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Greater curvature plication

LGGCP improves comorbidities but majority regain weight

Futures studies should assess the possibility of association between weight regain observed in such patients and an increase in the size of the gastric pouch

Laparoscopic gastric greater curvature plication (LGGCP) has ‘acceptable’ short-term weight loss and improved patients’ comorbidities however, some patients regained weight, according to researchers from Qatar and published in the Journal of Obesity.

The researchers from the Hamad General Hospital, Cornell Medicine-Qatar, Qatar Metabolic Institute, Qatar University, Doha, Qatar, and the University of Skövde, Skövde, Sweden, wanted to assess the procedure’s efficacy, effects on associated comorbidities, safety and the rate of complications, and patient satisfaction with LGGCP’s outcomes among morbidly obese patients over a two-year period.

In their study, ‘Outcomes of Laparoscopic Gastric Greater Curvature Plication in Morbidly Obese Patients’, retrospectively analysed data collected from medical records of 26 patients who had undergone LGGCP at Hamad General Hospital, Qatar, during 2011-2012. Most patients (92%) were Qatari nationals (8% were non-Qataris); females comprised 69% of the sample (n=18), compared to 31% males (n=8); and patients’ mean age was 35 (±7.9) years.


All patients underwent a standardised procedure with dissected greater omentum and short gastric vessels. The greater curvature was then folded from the angle of His up to the antrum using silk nonabsorbable sutures. Tubing of the stomach was undertaken over bougie tube size 38 F with initial two layers of continuous sutures and a second layer of interrupted sutures (Figure 1).

Figure 1: Gastric plication procedure. Suturing starts at the angle of His

All patients had postoperative gastrografin meal imaging (to rule out any leaks) and there was no evidence of any significant stenosis or leak though irregular stomach wall due to postoperative changes and oedema.

Four patients had previous adjustable gastric banding and underwent laparoscopic removal of gastric band in addition to LGGCP. Another two patients had symptomatic GERD (gastroesophageal reflux disease), and their intraoperative findings showed hiatal hernia therefore these patients underwent laparoscopic hiatal hernia repair in addition to LGGCP. The primary objective was to assess the efficacy of LGGCP and the weight loss after LGGCP.

Oral fluid intake started six hours postoperatively and progressed as tolerated. All patients were seen by a bariatric dietitian and instructed to follow liquid diet for three weeks, after which they were then advanced to mashed and solid diet gradually.


One patient (3.8%) was readmitted for nausea, vomiting, and dehydration and was treated for three days and discharged. The mean pre-operative BMI was 40.7, which decreased at two years to 34.9. In order to assess the efficacy of LGGCP, they measured the weight variables EWL% and BMI at one, three, six, 12 and 24 months postoperatively. Follow-up of EWL% at two years showed a loss of 37.5+22.3%. At two years, one patient had regained weight and exceeded her initial preoperative weight. Hence the inclusion of this patient in the calculation of the sample’s mean EWL% decreased the mean EWL% at two years from 39% (25 patients) to 37.5% (26 patients). Figure 2 depicts the EWL% of the whole sample at one, three, six, 12 and 24 months.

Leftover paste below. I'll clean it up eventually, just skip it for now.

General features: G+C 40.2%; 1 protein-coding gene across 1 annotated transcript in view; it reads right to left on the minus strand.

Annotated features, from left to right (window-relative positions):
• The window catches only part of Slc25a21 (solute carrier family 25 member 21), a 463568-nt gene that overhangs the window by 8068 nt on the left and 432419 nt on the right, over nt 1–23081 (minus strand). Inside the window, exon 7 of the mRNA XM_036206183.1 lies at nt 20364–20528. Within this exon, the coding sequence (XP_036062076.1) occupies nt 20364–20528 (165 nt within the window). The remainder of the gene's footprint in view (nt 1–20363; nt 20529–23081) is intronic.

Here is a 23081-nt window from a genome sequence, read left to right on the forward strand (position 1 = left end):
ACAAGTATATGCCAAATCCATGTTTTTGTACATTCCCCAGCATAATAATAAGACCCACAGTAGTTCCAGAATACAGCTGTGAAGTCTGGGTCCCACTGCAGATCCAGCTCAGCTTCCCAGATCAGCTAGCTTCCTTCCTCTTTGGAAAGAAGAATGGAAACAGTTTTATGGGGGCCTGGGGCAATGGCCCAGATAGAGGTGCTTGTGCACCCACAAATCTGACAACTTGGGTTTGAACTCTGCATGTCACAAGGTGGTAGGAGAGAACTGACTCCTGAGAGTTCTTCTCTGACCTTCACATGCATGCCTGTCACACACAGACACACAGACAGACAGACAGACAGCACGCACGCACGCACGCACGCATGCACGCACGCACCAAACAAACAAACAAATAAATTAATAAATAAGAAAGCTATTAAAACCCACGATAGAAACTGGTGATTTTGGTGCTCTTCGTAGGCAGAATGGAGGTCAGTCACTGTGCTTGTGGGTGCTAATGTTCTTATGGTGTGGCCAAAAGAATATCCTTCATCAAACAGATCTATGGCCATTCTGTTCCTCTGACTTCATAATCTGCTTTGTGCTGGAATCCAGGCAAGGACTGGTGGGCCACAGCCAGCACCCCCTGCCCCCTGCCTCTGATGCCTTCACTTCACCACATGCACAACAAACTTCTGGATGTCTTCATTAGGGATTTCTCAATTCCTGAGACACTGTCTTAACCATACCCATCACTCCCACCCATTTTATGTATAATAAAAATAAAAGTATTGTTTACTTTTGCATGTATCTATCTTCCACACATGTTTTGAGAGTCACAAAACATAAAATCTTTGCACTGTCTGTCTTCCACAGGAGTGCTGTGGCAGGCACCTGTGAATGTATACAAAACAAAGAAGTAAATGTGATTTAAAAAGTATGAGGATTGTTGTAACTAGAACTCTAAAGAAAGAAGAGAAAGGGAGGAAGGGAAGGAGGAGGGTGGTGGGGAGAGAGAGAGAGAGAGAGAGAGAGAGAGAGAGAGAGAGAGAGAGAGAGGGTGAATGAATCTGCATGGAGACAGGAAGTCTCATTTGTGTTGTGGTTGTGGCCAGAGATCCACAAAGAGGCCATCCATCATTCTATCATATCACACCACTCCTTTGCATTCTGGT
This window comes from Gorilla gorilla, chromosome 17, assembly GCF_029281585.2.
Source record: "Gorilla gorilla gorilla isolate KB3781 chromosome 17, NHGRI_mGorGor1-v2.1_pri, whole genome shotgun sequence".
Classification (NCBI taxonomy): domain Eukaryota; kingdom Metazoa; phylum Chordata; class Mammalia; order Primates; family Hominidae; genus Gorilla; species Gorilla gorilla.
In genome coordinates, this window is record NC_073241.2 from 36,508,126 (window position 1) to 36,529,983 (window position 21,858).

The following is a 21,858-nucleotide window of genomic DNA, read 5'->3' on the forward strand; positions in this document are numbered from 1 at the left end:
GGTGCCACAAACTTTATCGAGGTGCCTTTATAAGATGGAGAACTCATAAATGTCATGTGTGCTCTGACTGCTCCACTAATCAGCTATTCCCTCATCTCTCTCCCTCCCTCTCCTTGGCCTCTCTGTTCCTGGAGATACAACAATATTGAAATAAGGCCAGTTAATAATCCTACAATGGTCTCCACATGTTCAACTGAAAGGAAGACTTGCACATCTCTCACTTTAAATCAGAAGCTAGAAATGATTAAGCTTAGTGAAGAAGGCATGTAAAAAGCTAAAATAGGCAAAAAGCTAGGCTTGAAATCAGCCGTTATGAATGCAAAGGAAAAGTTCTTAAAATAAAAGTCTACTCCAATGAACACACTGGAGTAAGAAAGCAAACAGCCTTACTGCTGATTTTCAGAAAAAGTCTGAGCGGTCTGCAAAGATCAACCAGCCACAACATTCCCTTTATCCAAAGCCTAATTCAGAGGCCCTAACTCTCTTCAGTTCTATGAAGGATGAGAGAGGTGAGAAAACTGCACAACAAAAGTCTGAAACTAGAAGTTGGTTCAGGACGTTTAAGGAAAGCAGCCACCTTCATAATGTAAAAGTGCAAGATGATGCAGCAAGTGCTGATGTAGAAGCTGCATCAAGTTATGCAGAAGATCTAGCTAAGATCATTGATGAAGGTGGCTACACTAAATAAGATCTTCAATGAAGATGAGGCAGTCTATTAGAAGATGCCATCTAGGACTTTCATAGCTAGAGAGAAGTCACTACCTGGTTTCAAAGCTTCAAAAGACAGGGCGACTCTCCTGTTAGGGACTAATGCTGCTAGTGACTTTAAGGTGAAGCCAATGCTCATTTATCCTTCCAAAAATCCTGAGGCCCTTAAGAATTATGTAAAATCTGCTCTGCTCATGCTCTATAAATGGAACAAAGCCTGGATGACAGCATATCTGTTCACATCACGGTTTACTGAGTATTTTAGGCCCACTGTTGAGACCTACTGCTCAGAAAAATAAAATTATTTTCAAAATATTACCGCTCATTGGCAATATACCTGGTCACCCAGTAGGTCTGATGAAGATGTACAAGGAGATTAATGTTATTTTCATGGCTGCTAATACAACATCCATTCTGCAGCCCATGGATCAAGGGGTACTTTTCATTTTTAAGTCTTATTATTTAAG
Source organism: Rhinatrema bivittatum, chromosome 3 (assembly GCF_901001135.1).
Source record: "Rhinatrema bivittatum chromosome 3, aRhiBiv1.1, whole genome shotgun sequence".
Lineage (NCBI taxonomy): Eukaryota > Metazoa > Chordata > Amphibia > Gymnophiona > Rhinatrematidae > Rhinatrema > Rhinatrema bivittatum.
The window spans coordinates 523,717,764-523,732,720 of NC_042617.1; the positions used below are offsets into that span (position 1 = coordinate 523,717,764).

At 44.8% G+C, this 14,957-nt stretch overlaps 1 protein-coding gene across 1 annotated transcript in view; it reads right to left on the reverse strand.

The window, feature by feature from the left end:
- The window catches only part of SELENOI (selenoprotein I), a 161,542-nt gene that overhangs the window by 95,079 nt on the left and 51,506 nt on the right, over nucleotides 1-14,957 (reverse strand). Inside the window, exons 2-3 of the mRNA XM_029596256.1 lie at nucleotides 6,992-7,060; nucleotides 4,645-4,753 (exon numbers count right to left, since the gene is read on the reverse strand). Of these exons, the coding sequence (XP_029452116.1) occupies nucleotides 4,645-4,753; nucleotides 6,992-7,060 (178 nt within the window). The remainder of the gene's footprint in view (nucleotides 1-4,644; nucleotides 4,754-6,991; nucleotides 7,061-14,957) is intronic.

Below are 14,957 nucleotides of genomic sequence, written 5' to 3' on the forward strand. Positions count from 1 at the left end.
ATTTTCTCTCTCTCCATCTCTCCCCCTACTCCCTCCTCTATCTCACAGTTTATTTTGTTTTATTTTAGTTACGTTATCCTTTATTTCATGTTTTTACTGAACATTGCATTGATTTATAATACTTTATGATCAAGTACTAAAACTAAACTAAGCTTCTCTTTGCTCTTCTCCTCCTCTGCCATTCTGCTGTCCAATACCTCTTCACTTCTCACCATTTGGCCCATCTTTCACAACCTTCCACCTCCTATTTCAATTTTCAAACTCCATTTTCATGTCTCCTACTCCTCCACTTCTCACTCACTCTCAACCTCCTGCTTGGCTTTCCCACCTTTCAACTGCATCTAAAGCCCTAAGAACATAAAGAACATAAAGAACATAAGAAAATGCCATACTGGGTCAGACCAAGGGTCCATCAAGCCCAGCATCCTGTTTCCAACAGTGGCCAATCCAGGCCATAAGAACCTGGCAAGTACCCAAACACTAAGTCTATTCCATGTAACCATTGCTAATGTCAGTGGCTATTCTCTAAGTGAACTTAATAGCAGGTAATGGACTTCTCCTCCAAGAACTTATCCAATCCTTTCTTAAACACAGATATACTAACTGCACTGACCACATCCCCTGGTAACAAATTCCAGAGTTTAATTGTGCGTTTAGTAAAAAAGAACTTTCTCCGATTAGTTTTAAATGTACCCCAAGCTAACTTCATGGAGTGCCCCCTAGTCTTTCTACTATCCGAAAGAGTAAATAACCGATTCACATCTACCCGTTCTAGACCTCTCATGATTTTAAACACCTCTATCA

p style="width: 532px;" class="inlinecaption">Figure 2: EWL% of 26 patients at 1, 3, 6, 12, and 24 months post-LGGCP. *Patients who gained weight = 16 and patients who did not gain weight = 9 patients

In terms of the associated comorbidities, preoperatively 18 patients (69%) had associated comorbidities (e.g., hypertension, hyperlipidaemia, back and joint pain, hypothyroidism, end stage renal disease, and obstructive sleep apnoea), whereas eight patients (30.8%) had no comorbidities. Among those with comorbidities, measured at two years postoperatively, five patients (19.2%) improved, two patients (7.6%) had complete resolution of the comorbidities, and 11 patients (42.3%) showed no effect of the LGGCP on their comorbidities. Seven patients had hyperlipidaemia with mean cholesterol 6.18mmol/L that decreased to 5.33mmol/L at two years.

Overall patient satisfaction, feedback from 20 patients (76.9%) indicated low satisfaction with the extent of their weight loss. Probably due to some of the dissatisfaction with their body weight after LGGCP, ten patients had a laparoscopic sleeve gastrectomy (LSG) at a later stage. The remaining six patients (23.1%) expressed high satisfaction in terms of their weight loss after LGGCP.

“There seems to be a different genetic profile associated with obesity among the Qatari population compared to Western populations, which could be of primary importance as the aetiology of a given disease might be population-specific,” the authors write.

The authors concluded that LGGCP is a safe procedure with almost no postoperative complications and the procedure results in ‘acceptable’ short term weight loss, but was not associated with much improvement in patients’ lipid profile. They cautioned that patients’ satisfaction seems poor and although there was an observed durability of the gastric fold, some patients regained weight. Therefore, they said that further studies should assess the possibility of association between weight regain observed in such patients and an increase in the size of the gastric pouch.

To access this paper, please click here

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